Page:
GitHub Actions is a hosted automation service. You define workflows in YAML which live in your repository, and they can be triggered by pushes, schedules, manual runs and other events.
Jobs run in a short-lived VM which is provisioned for you, and the standard VMs include Docker so you can easily transition your Docker-powered CI/CD process to GitHub.
In this episode we’ll take the multi-stage Dockerfiles from ECS-C1 and use them to build images with GitHub Actions. We’ll see a couple of approaches to the workflows, finishing with a full CI/CD pipeline which deploys the sample app to a Kubernetes cluster running in Azure.
Here it is on YouTube - ECS-C2: Continuous Deployment with Docker and GitHub
GitHub Actions - docs
Configure GitHub Actions - Docker’s action guide
Best practices for using Docker Hub for CI/CD - Docker blog
Docker metadata action - from Docker Captain Crazy Max
Kubernetes deployment action - from Microsoft
GitHub (and an AKS cluster if you want to try the deployment).
You can clone this repo and create your own Secrets:
It uses GitHub Secrets for the Docker Hub credentials.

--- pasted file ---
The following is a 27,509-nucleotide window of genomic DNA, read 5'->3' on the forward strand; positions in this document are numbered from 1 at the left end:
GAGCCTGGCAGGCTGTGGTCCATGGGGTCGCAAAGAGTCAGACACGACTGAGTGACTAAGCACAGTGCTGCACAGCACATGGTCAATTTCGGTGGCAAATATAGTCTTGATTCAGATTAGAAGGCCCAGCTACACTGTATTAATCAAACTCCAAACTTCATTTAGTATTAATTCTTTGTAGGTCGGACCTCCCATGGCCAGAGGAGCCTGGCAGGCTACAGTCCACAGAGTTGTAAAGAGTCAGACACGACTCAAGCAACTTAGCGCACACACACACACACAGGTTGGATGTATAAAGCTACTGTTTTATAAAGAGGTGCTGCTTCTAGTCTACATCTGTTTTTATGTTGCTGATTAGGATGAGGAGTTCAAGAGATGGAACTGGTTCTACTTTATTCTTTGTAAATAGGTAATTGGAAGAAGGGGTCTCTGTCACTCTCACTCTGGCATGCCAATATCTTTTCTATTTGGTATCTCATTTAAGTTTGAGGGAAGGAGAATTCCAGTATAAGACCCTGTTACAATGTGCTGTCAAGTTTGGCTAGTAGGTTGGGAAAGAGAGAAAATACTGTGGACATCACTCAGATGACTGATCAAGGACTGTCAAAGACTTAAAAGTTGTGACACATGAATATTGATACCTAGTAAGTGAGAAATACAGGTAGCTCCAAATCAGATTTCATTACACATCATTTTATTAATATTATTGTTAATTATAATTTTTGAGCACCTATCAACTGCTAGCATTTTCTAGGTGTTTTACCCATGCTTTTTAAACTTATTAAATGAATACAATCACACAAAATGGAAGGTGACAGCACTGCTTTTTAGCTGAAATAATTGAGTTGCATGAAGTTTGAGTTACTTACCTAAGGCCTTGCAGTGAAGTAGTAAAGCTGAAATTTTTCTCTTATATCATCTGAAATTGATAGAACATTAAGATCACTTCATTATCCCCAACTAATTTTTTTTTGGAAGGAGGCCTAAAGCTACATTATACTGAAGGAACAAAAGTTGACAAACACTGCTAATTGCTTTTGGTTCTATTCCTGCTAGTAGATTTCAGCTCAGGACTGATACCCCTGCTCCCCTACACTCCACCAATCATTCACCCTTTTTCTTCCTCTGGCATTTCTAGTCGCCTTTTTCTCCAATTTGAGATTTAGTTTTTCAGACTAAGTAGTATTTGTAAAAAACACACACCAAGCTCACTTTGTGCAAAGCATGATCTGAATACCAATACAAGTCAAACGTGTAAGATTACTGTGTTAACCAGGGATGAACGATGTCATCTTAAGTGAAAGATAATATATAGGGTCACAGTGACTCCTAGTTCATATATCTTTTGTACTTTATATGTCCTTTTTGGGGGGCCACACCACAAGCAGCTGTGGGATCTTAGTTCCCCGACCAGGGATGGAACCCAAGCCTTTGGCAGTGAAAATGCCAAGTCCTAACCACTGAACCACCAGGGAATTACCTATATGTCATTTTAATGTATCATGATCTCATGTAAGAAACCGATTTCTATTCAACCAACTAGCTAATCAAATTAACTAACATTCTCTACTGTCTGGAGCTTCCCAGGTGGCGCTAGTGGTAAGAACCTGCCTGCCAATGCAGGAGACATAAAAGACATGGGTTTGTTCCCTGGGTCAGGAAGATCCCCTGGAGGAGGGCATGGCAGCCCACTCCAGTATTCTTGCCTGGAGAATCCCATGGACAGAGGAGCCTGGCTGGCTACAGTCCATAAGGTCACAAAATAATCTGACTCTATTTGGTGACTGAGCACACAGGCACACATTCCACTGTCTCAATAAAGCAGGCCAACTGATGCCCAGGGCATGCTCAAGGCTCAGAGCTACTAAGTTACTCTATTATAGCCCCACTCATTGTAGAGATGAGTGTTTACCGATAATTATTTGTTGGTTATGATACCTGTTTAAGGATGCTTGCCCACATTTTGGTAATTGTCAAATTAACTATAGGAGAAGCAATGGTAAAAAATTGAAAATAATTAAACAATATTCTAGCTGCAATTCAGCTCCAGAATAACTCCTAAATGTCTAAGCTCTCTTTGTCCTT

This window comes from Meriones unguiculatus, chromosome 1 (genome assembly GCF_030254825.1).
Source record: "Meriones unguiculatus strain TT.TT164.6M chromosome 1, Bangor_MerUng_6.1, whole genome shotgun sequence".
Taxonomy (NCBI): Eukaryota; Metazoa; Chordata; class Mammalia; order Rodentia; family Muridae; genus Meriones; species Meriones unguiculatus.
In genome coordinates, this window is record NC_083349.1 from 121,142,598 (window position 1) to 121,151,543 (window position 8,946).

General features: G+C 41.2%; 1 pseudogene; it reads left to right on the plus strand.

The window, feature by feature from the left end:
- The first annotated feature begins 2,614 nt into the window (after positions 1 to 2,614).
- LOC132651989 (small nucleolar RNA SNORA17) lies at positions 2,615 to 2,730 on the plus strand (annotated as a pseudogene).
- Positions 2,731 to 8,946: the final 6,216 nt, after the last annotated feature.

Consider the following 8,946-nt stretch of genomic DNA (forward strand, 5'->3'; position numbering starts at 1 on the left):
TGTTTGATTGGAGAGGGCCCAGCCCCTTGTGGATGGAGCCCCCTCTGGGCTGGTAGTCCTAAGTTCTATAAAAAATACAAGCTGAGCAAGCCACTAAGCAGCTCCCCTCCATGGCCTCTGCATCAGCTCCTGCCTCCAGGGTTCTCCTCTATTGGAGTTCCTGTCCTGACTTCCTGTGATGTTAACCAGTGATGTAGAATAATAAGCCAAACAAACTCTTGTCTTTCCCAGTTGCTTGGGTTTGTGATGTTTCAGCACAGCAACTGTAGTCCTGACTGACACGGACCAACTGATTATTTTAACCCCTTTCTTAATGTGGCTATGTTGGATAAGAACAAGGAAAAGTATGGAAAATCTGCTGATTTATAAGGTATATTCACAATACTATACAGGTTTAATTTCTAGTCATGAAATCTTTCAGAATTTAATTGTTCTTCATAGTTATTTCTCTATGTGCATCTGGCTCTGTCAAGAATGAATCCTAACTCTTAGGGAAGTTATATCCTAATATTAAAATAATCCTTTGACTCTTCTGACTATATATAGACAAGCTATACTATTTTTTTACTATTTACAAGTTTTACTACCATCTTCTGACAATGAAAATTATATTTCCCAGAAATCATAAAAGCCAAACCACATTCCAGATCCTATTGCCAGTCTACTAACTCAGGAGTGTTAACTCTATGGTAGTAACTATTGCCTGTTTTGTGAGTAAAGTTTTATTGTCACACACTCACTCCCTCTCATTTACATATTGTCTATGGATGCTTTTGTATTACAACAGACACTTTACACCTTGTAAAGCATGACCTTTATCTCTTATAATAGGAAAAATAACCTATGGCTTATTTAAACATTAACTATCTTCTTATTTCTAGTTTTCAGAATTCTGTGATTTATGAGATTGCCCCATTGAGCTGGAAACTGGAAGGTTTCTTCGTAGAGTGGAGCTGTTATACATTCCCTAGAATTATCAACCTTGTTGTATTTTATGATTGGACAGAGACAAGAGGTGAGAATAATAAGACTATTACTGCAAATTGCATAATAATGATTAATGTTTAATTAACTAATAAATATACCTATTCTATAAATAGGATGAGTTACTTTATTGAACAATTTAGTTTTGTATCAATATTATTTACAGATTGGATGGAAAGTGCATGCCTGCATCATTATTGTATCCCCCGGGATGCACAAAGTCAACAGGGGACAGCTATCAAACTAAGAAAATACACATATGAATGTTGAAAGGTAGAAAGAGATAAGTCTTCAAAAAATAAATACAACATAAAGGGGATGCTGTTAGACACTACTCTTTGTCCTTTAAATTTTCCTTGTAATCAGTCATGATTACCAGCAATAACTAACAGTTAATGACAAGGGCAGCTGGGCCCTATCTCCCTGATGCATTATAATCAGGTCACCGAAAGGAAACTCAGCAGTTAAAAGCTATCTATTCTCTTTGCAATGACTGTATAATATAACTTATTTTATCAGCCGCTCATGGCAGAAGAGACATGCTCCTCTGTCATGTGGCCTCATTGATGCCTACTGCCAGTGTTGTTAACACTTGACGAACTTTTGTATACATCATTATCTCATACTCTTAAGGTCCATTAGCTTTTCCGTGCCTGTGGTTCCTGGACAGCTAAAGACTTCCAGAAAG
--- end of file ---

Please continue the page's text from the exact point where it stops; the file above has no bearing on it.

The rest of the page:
Run the build manually from the repository actions page.
Then check the tags in the sixeyed/access-log repo on Docker Hub.
Using Docker Compose is nice and easy, but because runners are temporary you don’t get any caching.
Docker have their own GitHub actions which support caching image layers.
The v2 workflow uses a job for each image. There’s a lot of duplication in the spec but it means the jobs can run in parallel.
(There’s also a Docker QEMU action which you can use for cross-platform Linux builds).
Run the build from actions.
Check the tags in the sixeyed/access-log repo.
The v2 build has caching but a fixed image tag. v3 sets the tag and adds image labels, and then it deploys the app to Kubernetes using Helm.
Nothing in AKS right now:
kubectl get nodes kubectl get all
The workflow is triggered from a tag with a version number:
git tag v1.0 git push --tags
Check the build in actions; output shows the URL to browse to.
Check the tags for sixeyed/access-log.
kubectl get pods --show-labels kubectl describe pod -l app=apod-api
Check the GitHub tag is the image tag.